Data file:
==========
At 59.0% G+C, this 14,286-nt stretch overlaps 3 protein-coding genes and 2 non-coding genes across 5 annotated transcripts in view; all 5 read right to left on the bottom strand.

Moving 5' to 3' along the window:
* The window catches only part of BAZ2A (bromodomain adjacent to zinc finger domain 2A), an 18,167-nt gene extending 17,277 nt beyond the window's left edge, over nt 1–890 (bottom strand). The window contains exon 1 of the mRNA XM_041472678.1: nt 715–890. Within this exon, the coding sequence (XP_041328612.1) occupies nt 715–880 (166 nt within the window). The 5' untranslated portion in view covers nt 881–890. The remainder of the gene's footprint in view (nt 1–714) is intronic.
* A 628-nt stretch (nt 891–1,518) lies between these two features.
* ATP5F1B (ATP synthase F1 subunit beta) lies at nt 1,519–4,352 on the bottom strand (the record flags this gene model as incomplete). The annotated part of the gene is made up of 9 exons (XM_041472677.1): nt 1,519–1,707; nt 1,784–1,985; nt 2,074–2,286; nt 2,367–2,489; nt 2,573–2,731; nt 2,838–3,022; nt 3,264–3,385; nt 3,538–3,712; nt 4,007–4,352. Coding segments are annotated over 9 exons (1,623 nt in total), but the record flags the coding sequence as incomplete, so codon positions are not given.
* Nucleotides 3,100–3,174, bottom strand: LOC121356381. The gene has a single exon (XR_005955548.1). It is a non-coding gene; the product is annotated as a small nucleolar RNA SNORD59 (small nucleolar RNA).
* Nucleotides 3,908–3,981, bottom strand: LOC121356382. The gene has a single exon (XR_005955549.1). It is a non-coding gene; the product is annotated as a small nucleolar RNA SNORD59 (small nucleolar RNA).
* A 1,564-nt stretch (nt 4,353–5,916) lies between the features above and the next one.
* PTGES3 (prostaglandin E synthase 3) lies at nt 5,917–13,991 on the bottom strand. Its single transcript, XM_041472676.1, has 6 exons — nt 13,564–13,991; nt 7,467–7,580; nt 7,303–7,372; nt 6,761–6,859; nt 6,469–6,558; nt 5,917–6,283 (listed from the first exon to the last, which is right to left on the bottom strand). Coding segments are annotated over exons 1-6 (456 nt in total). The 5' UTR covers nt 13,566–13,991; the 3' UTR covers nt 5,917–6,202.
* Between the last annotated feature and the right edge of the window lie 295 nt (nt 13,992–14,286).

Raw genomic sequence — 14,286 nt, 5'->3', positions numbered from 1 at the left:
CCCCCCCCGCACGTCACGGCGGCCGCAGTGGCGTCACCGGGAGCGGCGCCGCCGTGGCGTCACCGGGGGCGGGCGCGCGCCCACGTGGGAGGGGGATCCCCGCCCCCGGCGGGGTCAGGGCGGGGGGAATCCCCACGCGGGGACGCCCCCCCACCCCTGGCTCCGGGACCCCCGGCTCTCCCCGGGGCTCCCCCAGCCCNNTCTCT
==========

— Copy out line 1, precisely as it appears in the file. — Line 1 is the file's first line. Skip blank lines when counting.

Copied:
At 59.0% G+C, this 14,286-nt stretch overlaps 3 protein-coding genes and 2 non-coding genes across 5 annotated transcripts in view; all 5 read right to left on the bottom strand.